So far, people who do research have come up with two very plausible answers:
- Demographics. Covid-19 is well known to affect older people more. Europe has a much higher proportion of older people.
- Vitamin D. It appears (although it’s early days yet, so don’t treat this as an established fact) that low levels of vitamin D are a risk factor for becoming severely ill. We produce vitamin D in our skin by exposure to sunlight, and “third world countries” are predominantly in areas with much more sunlight.
This would, incidentally, also explain why immigrant communities are harder hit in Europe.
Where I live, vitamin D deficiency is such a huge problem that we evolved melanin deficiency and lactase production in adulthood to overcome it. We live so far north that we get abysmal levels of sunlight—it is only even physically possible to produce vitamin D in our skin for half the year—and we had to evolve lighter skin (which makes it easier to produce vitamin D) and be able to digest milk as adults (since milk contains low levels of vitamin D; you don’t get enough for what is considered “normal” levels, but enough to survive). Children up here get free vitamin D supplements until the age of 2, and immigrants and descendants of immigrants with darker skin often need to take vitamin D supplements all year; not everyone is aware of this, though, and they often go around untreated until they seek medical advice for some other complaint.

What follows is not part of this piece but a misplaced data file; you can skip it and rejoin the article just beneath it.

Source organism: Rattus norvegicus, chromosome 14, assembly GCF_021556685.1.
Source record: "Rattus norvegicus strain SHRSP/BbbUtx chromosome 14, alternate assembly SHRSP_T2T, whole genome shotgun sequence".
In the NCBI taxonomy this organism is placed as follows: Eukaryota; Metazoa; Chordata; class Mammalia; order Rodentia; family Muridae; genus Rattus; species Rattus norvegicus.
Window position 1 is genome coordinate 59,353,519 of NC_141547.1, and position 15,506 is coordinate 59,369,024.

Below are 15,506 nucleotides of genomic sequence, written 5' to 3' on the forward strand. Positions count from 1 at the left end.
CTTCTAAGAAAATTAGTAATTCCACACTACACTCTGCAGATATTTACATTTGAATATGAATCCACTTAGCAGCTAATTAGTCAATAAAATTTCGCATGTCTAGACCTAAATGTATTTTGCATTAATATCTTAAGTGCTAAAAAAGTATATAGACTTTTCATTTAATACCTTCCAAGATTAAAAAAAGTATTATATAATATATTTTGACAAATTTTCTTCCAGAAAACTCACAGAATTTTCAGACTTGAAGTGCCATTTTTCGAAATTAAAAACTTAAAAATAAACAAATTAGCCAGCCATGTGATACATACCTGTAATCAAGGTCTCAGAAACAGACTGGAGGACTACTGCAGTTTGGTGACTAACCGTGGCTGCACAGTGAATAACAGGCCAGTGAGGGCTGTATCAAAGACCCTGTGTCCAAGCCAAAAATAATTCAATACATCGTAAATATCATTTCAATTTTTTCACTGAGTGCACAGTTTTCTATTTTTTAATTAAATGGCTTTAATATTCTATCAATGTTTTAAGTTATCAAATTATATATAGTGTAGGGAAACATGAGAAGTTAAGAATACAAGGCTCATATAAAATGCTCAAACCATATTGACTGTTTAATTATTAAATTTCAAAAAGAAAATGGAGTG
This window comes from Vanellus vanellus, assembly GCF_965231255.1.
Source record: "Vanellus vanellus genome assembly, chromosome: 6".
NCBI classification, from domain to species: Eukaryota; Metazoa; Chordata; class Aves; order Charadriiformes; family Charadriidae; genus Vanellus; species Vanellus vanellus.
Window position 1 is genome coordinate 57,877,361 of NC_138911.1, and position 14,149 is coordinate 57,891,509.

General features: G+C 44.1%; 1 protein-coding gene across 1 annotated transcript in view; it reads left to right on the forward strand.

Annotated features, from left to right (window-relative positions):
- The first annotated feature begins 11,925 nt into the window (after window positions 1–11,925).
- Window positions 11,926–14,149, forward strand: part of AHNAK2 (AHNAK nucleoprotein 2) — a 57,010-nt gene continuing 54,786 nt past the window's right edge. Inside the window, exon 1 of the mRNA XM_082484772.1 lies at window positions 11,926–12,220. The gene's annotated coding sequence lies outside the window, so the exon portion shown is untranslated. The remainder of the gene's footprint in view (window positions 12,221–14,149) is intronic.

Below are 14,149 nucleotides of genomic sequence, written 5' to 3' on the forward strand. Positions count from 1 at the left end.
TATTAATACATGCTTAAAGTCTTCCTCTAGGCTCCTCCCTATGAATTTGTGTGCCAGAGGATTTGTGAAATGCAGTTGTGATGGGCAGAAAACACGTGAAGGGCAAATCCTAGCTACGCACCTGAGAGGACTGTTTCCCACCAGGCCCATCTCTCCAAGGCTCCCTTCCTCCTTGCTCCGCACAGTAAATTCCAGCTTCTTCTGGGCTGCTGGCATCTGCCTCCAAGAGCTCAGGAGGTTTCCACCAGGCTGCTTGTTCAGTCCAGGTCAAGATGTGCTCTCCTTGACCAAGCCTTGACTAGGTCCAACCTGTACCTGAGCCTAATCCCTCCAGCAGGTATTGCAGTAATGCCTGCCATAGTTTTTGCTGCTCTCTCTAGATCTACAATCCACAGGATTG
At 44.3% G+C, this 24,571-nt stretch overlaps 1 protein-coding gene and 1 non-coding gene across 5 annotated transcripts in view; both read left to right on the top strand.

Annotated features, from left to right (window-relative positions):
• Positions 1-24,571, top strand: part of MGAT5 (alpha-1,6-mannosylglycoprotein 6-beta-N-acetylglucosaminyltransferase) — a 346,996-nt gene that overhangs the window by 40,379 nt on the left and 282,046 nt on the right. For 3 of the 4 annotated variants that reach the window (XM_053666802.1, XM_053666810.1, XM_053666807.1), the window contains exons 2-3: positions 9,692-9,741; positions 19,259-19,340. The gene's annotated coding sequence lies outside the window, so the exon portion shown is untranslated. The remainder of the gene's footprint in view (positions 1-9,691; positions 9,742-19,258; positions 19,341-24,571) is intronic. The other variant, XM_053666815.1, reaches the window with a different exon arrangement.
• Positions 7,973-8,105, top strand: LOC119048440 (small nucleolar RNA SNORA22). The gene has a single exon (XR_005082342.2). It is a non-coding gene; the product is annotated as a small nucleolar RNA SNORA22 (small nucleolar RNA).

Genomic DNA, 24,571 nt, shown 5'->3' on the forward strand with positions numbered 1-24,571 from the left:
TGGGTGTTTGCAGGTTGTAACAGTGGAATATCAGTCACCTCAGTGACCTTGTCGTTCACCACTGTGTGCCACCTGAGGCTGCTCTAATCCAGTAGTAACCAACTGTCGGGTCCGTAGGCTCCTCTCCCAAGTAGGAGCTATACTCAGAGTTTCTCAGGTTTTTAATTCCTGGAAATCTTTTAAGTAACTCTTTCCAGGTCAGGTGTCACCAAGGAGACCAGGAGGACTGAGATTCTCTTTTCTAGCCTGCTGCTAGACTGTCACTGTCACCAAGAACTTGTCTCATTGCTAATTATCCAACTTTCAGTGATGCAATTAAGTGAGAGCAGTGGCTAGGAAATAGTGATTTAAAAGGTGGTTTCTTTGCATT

That last bit would then be the explanation for why immigrant communities are harder hit in Europe. We all have low levels of vitamin D, but immigrants from further south often walk around with actual, but undiagnosed, deficiency.